Settle For Oil

Oil Rigs

Above: long-exposure nighttime shot of oil rigs off the coast of California.

Strange things happen to options and futures on fairly predictable dates. Options expiration dates, contract settlement dates…these are trading days where – and this is just my theory – some traders just want to get out of a trade by any means necessary. So it can, in theory, lead to behaviors that can’t easily be arbitraged away. Best theory I’ve had today.

I started poking around oil, because oil futures (and their related ETFs) have so far not yielded much to my research. I thought hmm, wonder what happens around oil contract settlement day?

According to the CME Group’s helpful page on the subject:

Trading in the current delivery month shall cease on the third business day prior to the twenty-fifth calendar day of the month preceding the delivery month. If the twenty-fifth calendar day of the month is a non-business day, trading shall cease on the third business day prior to the last business day preceding the twenty-fifth calendar day. In the event that the official Exchange holiday schedule changes subsequent to the listing of a Crude Oil futures, the originally listed expiration date shall remain in effect. In the event that the originally listed expiration day is declared a holiday, expiration will move to the business day immediately prior.

Got all that? Basically, find the 25th on the calendar. If it’s a business day, hop back three business days and there’s your settlement day. If the 25th is NOT a business day, hop back to the nearest business day. Then hop back three more business days. The rest of the stuff I can’t be bothered with.

First I programmed this code into AmiBroker, so that I could export an event list of these dates as a csv file. Then I used a super-secret backtesting platform to do the actual crunching, which  I happen to be alpha-testing. I divided the data into roughly half, and tested on the first half. The out-of-sample testing was also profitable. Here’s what I came up with:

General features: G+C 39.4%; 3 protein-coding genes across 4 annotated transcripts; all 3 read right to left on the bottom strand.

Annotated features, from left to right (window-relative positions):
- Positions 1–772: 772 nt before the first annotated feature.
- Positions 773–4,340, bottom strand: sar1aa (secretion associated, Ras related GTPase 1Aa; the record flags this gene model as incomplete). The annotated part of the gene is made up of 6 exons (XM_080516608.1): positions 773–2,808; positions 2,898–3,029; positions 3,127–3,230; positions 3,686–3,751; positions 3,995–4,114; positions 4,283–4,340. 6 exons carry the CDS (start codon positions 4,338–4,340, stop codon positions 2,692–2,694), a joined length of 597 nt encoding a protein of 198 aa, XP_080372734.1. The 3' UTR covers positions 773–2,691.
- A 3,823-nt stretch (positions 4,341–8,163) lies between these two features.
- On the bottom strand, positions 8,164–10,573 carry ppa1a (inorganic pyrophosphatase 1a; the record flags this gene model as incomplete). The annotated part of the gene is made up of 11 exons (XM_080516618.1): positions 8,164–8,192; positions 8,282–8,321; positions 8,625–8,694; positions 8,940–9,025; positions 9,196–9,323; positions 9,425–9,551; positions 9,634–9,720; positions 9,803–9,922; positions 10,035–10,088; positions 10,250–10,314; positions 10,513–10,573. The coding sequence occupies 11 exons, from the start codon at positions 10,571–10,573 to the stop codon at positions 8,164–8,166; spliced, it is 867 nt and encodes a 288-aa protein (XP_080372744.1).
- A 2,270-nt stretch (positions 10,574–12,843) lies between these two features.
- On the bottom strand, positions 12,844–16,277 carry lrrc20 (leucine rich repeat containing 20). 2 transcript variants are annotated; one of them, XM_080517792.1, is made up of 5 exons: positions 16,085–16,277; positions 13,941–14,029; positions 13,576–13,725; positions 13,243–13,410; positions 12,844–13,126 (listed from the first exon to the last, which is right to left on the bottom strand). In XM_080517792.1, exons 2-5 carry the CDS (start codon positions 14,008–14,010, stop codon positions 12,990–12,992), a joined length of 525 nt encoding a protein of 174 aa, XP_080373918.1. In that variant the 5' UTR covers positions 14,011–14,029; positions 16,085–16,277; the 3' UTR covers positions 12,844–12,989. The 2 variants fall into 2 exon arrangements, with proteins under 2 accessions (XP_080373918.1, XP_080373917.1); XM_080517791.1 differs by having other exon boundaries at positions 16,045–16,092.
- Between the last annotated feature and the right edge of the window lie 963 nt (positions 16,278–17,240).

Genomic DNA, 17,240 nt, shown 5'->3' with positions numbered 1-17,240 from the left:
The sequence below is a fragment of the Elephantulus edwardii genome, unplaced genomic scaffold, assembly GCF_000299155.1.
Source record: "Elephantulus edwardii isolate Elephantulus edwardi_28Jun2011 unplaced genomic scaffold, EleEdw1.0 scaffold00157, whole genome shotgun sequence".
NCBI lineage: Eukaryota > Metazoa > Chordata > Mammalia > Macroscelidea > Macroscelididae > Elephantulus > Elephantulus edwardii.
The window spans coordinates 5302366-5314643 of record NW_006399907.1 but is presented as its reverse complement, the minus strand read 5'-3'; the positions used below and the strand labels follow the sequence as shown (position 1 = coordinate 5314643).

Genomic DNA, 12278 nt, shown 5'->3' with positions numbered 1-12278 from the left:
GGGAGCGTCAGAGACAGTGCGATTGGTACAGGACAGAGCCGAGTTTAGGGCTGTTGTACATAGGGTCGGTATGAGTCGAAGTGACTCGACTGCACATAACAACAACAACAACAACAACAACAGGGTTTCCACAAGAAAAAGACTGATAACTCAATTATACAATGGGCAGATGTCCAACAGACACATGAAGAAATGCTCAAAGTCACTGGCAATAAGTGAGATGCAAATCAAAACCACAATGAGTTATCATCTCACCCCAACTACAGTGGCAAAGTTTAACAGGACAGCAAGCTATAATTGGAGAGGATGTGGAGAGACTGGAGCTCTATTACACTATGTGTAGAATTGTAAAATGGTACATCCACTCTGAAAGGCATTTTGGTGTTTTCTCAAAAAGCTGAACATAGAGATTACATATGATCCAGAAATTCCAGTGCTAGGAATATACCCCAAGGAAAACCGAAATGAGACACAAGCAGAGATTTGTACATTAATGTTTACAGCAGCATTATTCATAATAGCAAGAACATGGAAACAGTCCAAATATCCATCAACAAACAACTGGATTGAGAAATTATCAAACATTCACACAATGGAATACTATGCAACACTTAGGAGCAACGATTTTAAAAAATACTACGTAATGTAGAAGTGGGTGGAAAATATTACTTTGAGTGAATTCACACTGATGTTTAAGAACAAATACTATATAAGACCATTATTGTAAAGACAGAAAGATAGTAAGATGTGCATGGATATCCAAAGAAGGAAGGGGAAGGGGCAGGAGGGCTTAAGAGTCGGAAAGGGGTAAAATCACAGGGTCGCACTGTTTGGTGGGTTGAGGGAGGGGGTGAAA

• Buy USO (an oil ETF) at the close of settlement day.
  • Sell at the first profitable close, or at the close five days later.

Stupidly simple, right? Remember, this isn’t a real trading strategy. It’s more of an idea that you can play with. The results are ok but they’re not something I’d trade. Here’s what the equity graph looks like if you invested $100k and didn’t pay commissions.


The system is in a pretty big drawdown right now, so I wouldn’t leap up and call your broker. (Does anyone call their broker anymore? Do they still have phones at brokerages?) But look what would have happened if you’d use the same system but entered on any day EXCEPT the settlement dates:

I think I like the first graph better.

2 thoughts on “Settle For Oil”

  1. looks like the system didnt make any money since beginning of 2014 when oil started to collapse, made some in nov16-mar17 when it rallied on OPEC cut.

    1. Sure, I agree! The point of the post was not to describe a usable trading system, but to show that there might be an edge there that could be used as an idea for readers. Comparing the settlement-date trade to trading the opposite (that second graph), there’s an obvious difference. Perhaps it can be useful to someone.

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